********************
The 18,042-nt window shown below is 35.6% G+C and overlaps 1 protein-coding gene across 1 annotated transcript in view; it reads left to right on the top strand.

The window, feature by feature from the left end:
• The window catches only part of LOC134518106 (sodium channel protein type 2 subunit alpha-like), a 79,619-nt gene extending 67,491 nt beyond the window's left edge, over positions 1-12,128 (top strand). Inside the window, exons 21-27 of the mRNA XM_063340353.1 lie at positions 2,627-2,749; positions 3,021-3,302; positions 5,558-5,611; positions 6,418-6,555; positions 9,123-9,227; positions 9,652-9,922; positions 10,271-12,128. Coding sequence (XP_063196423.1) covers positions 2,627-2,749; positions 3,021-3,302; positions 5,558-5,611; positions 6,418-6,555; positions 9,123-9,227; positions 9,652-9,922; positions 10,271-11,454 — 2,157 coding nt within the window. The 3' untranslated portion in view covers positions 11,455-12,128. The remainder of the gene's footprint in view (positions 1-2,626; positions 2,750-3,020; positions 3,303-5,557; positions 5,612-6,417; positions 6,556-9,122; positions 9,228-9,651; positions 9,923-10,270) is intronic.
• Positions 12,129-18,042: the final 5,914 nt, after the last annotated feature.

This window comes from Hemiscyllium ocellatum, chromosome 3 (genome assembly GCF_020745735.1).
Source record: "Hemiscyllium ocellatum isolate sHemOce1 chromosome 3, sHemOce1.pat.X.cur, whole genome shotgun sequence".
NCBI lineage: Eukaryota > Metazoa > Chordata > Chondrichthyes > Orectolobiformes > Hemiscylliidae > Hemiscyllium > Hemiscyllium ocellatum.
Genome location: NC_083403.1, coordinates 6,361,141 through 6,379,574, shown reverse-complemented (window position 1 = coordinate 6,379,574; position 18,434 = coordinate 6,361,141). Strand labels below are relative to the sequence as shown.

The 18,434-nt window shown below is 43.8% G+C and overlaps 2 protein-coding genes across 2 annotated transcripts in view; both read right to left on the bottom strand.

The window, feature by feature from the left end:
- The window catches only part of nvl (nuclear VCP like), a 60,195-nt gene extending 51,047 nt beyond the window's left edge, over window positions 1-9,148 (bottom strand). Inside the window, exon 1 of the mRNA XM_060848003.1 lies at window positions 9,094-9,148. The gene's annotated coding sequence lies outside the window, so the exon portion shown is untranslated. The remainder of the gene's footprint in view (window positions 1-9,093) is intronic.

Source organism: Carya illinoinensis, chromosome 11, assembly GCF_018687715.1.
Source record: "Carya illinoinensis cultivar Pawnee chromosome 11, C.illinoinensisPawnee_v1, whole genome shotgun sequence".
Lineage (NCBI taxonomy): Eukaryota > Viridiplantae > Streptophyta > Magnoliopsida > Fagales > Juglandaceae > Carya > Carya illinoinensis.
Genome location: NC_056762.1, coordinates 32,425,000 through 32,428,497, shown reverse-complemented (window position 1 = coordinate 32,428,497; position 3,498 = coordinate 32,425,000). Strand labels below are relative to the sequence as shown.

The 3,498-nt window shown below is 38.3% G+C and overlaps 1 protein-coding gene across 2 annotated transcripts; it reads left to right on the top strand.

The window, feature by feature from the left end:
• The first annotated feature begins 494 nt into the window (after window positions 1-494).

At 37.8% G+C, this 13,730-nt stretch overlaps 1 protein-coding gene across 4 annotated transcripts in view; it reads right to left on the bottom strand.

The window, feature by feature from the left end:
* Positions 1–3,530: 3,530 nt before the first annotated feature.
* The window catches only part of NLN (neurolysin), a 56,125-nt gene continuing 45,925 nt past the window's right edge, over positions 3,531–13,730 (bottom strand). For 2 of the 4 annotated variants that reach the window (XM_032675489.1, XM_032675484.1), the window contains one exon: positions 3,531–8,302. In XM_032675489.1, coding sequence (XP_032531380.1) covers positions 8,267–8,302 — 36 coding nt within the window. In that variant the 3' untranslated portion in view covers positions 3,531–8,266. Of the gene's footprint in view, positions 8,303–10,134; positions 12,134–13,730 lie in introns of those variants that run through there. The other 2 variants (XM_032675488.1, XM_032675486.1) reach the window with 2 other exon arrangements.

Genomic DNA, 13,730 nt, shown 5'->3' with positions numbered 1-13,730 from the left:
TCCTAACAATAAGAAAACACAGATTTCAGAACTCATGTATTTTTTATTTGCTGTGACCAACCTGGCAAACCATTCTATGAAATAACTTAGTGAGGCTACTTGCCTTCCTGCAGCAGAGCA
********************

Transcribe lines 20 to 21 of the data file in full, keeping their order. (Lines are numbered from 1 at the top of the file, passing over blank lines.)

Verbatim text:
The window, feature by feature from the left end:
* Positions 1–3,530: 3,530 nt before the first annotated feature.